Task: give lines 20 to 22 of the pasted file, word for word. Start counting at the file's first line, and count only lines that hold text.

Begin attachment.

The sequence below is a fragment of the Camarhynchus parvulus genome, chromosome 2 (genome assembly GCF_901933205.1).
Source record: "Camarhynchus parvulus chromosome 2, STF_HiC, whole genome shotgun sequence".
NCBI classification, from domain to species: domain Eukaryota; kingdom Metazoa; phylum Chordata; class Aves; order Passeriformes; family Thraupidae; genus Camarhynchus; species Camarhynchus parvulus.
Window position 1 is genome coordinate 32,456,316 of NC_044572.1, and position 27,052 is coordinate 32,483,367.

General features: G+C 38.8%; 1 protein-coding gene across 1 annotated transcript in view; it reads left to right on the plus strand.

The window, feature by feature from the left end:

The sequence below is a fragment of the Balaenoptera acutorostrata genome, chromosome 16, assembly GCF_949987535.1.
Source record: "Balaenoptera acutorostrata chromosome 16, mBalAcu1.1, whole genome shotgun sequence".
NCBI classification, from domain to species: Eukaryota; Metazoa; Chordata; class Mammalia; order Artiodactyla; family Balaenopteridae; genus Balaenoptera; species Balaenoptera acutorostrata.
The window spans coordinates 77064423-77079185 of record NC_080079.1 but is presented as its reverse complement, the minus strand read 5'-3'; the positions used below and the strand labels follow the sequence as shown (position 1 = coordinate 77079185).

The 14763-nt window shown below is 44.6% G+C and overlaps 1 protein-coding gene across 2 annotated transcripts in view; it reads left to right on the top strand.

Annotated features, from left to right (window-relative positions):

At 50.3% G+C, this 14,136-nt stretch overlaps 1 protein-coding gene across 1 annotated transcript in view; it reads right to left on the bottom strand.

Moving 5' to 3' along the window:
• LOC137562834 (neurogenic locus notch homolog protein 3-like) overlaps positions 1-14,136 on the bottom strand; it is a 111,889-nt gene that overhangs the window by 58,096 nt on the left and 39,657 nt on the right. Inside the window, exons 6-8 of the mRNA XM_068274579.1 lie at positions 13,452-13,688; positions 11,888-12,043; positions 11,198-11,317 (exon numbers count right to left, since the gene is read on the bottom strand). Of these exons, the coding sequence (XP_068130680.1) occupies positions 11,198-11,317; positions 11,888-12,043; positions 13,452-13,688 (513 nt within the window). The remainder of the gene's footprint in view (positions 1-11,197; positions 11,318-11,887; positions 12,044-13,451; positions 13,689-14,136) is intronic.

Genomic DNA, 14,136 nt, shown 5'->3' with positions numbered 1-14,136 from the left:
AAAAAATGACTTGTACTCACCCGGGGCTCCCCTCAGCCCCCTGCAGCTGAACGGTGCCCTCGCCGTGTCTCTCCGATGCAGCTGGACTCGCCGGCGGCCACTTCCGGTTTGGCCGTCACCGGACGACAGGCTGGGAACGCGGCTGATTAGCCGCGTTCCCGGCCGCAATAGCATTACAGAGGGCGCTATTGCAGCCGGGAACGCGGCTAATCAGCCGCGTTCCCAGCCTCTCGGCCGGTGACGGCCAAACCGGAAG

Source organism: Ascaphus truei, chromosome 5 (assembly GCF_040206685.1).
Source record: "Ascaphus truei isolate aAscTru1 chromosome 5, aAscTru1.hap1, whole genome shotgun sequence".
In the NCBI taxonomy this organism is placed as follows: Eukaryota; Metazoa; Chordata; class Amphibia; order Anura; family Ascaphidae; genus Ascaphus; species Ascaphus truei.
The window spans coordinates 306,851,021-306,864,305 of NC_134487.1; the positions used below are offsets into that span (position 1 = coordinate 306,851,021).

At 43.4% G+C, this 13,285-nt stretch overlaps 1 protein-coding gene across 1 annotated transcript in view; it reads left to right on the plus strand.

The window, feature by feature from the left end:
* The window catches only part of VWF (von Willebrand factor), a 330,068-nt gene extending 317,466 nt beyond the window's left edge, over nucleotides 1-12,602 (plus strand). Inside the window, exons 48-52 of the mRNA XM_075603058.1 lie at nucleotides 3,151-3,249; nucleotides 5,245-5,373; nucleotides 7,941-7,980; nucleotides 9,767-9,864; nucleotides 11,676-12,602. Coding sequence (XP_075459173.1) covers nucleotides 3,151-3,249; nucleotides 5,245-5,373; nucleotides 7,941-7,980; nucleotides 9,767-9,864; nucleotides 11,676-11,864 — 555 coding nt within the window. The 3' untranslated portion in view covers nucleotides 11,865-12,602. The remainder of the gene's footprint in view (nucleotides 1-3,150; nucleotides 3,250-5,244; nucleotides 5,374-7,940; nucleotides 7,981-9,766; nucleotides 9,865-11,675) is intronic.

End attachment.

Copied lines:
In the NCBI taxonomy this organism is placed as follows: Eukaryota; Metazoa; Chordata; class Amphibia; order Anura; family Ascaphidae; genus Ascaphus; species Ascaphus truei.
The window spans coordinates 306,851,021-306,864,305 of NC_134487.1; the positions used below are offsets into that span (position 1 = coordinate 306,851,021).

At 43.4% G+C, this 13,285-nt stretch overlaps 1 protein-coding gene across 1 annotated transcript in view; it reads left to right on the plus strand.